Fish have other advantages too. Some are algae eaters and will be more than pleased to graze on any algae that finds its way to our tanks. This is particularly helpful in the early stages, just after the tank has been set up. Other fish are nocturnal, so they spend their days hidden out of sight. These fish do not need to match our decor as they will be often unseen. Also for us who use sand as a substrate, and are tired of raking the sand with the Amano aquascaping rake, there are fish that feed off the substrate. These fish, particularly “loaches” and “corys”, are always digging in the sand in search of food, ensuring that it does not form a hard crust. Loaches are also known to eat snails, which could be either a good thing or a bad thing depending on the type of snails one has.

Some people discover that they enjoy fish so much that they seem to forget the original purpose of the aquarium and begin to ignore plants. Some even go to extremes and set up “fish-rooms” full of fish-only tanks. Others, perhaps in an attempt to disguise their dislike for plants, buy elaborate and expensive plastic plants. I will not discuss these extremes here, but I would like to mention that fish are not without their disadvantages. Some fish, particularly cichlids, are known to destroy plants and rearrange the substrate as part of their territorial behavior. Others are notorious plant eaters and some, like the guppy, breed like duckweed and threaten to overpopulate our tanks. Therefore one must be careful about the fish selection to ensure the fish are compatible with our plants and each other. Unlike plants where size differences aren’t a problem, larger fish tend to eat smaller fish. Luckily now there are many books that describe fish and their habits in detail.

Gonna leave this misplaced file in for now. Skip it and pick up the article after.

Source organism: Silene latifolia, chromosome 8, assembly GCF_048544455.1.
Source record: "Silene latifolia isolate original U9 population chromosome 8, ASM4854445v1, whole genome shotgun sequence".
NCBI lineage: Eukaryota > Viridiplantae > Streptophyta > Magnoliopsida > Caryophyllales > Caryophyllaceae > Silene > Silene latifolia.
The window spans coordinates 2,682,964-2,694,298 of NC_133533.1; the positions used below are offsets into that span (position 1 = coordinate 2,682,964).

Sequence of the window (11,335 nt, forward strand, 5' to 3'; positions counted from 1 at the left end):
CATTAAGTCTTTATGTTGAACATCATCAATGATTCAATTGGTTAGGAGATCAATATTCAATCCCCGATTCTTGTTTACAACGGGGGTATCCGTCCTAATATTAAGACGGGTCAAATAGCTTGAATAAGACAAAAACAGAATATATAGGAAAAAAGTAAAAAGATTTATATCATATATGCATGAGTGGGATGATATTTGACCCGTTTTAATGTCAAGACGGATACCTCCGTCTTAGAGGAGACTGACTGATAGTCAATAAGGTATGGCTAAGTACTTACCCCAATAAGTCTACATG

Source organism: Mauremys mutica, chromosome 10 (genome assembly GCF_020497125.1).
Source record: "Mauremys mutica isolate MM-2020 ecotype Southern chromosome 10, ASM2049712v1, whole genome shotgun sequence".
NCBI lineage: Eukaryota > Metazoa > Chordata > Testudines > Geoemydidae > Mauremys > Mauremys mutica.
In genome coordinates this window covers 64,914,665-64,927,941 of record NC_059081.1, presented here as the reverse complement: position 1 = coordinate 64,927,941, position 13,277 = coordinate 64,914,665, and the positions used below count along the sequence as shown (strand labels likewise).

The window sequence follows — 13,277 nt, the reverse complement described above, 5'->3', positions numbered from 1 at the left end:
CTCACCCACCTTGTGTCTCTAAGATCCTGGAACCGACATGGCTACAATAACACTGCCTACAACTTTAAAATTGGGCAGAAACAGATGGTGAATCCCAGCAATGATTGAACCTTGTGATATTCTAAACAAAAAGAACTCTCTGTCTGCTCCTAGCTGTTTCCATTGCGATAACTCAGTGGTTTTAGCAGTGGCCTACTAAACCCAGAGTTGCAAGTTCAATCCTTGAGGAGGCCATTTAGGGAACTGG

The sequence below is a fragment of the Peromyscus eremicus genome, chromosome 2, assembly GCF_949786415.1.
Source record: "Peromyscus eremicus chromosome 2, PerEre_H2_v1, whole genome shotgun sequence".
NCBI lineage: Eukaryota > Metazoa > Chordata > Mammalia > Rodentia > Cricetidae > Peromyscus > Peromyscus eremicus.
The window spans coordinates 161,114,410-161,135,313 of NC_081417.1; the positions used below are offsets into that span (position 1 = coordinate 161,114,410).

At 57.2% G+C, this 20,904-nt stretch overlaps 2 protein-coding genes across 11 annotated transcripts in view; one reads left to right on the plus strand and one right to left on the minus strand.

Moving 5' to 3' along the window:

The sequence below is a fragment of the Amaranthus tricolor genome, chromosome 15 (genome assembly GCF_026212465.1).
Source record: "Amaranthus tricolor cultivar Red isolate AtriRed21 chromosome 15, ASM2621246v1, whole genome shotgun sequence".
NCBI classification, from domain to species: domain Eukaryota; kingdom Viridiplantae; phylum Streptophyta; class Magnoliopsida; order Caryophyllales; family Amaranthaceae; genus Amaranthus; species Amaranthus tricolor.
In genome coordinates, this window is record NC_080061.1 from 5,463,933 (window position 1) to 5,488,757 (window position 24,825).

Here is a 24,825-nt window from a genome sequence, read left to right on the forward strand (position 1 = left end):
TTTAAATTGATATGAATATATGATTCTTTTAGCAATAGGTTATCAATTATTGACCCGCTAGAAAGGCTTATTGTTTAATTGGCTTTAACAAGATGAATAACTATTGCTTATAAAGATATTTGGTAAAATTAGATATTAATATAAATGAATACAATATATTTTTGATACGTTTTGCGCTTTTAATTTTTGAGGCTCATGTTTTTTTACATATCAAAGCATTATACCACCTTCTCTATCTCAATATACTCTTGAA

What we don’t have though are tables listing the efficiency of fish as oxygen consumers, by size and numbers, in relation to temperature. One must start with a few fish and gauge their ammonium production through test kits or algae growth. Though not easy to measure, oxygen levels should decrease after fish are added. One beneficial side effect of fish food is that it can also be consumed by protozoans and anaerobic bacteria with the beneficial results ammonium production. So there is no need to increase the fish population if the ammonium levels are still too low, it is just a matter of feeding more. Too much feeding is not a good idea though, as the bacteria will cloud the water.

So, even though we cannot expect to have a perfect balance between plants and fish in our aquaria, the two are complementary and contribute to a more balanced setting. For those of us on a low budget or who prefer a more balanced approach to our hobby, fish offer a good solution to the oxygen and fertilizer problem.


Riehl, Rüdiger, & Baensch, Hans A. (1986). Aquarium Atlas. Melle, Germany: MERGUS-Verlag.

Scheurmann, Ines. (1985). The New Aquarium Handbook. Woodbury, NY: Barron’s Educational Series Inc.

Verde, Polegar. (1992). Besteiras Sobre Plantas e Peixes no Aquário. Rio de Janeiro, Brazil: Editora Primeira de Abril.?